After convening a panel to help plan for its IT future, the agency said it lacked the resources to act on the advice.
The Social Security Administration spent more than half a million dollars to convene a panel of experts to help plan ahead for IT systems, then dismantled it and shelved most of the recommendations, claiming inadequate resources, according to a new audit by SSA Inspector General Patrick O’Carroll.
The panel, called the Future Systems Technology Advisory Panel, cost SSA more than $550,000, and issued four reports and 78 recommendations before Social Security Administration Commissioner Michael Astrue pulled the plug in January, the IG said.
“The agency does not have the resources at this time to support the panel or to implement its recommendations,” officials wrote in a notice posted on the agency’s website in February.
FSTAP members provided independent advice and recommendations on future Internet applications, customer service, privacy, and other areas vital to the agency’s mission. Its members included federal officials and experts from industry and universities.
Social Security Administration officials said they agreed with 52 of the 78 recommendations. The recommendations dealt with, among other things, data center migration, modernizing legacy systems, and managing digital copies of medical files. Officials said they implemented 11 of the recommendations, which the IG termed “low-hanging fruit,” such as securing network access and moving customer services to the Internet. Officials also said they planned to implement 40 other recommendations.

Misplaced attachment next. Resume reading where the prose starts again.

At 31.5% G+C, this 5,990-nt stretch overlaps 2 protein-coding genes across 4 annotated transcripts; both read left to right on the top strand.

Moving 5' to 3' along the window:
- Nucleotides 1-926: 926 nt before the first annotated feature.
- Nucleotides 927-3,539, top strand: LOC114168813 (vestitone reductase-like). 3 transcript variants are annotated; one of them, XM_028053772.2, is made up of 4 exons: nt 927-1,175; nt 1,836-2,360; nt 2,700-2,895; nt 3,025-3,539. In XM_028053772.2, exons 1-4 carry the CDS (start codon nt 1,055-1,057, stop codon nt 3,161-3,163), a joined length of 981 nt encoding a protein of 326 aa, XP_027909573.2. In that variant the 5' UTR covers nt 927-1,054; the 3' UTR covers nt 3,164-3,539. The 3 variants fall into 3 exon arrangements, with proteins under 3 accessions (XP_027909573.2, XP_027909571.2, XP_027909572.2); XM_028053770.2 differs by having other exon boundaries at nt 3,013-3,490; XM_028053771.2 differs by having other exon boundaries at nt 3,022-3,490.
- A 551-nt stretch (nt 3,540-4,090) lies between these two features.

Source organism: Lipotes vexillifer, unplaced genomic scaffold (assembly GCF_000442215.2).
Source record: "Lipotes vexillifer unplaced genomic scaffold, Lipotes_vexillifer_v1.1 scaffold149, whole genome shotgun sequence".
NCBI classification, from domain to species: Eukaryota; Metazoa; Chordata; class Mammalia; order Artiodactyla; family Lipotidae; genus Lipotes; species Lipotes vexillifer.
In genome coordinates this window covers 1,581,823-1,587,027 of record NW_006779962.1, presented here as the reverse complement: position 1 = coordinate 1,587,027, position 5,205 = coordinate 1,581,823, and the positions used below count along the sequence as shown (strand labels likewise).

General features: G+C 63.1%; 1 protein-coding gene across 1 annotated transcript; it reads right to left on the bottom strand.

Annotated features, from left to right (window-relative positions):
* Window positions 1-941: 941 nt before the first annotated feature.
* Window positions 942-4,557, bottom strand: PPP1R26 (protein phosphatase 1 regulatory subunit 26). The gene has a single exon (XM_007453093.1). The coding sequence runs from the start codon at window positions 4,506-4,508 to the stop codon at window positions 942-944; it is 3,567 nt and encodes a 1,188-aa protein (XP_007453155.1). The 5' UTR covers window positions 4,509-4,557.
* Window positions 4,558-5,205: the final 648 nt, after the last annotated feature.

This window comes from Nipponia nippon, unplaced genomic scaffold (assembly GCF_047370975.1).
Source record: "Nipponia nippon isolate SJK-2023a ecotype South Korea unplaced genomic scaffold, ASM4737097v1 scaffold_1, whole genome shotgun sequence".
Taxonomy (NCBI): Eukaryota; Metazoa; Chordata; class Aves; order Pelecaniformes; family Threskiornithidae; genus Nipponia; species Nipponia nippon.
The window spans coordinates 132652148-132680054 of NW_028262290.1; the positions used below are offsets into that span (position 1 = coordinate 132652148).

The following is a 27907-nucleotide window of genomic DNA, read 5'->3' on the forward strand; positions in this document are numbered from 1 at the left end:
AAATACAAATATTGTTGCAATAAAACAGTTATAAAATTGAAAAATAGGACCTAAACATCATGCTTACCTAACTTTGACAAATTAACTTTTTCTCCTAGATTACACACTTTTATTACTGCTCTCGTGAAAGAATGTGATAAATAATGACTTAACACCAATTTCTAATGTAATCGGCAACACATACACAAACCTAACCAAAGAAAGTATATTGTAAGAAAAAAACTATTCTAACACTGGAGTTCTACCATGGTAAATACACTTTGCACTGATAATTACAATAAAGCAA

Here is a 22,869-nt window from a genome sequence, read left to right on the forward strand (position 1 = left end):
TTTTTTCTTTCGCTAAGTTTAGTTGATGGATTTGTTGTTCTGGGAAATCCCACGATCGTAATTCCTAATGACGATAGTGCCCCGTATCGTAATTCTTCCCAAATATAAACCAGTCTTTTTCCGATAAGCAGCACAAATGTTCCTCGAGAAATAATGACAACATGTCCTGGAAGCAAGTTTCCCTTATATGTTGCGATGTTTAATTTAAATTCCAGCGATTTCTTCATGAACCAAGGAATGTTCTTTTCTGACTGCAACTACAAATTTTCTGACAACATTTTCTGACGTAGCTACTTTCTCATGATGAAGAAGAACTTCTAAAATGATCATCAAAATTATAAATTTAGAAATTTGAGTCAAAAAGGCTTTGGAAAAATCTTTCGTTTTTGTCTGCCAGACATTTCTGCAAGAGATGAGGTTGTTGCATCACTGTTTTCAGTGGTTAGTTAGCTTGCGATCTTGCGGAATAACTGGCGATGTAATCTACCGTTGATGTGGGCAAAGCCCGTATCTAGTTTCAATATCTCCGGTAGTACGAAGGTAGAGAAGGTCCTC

When the IG’s auditors asked for an update on the recommendations the SSA planned to implement, officials directed them to the minutes and transcripts of past panel meetings. They provided no more information than that, according to the audit. The statement from February noted too that they would not implement the recommendations because they didn’t have the money to do so.
“To that end, we were unable to substantiate that the 11 recommendations considered implemented were, in fact, implemented,” O’Carroll wrote.
O’Carroll said no one can be sure how the panel helped. “We could not determine whether the agency received any cost savings from implementing its recommendations,” because officials didn’t note how they put any of the recommendations into action, O’Carroll wrote.
He recommended officials review the costs and benefits of the panel’s recommendations and adopt the ones with the greatest benefit to customers via modern technology.
SSA officials, instead, objected to the audit overall. “As the Commissioner of Social Security discussed with the Inspector General on multiple occasions, it is clearly inappropriate to audit recommendations provided by an advisory committee created by the Commissioner to solicit independent, external consideration of IT issues,” Dean Landis, deputy chief of staff at the agency, wrote to O'Carroll July 9.
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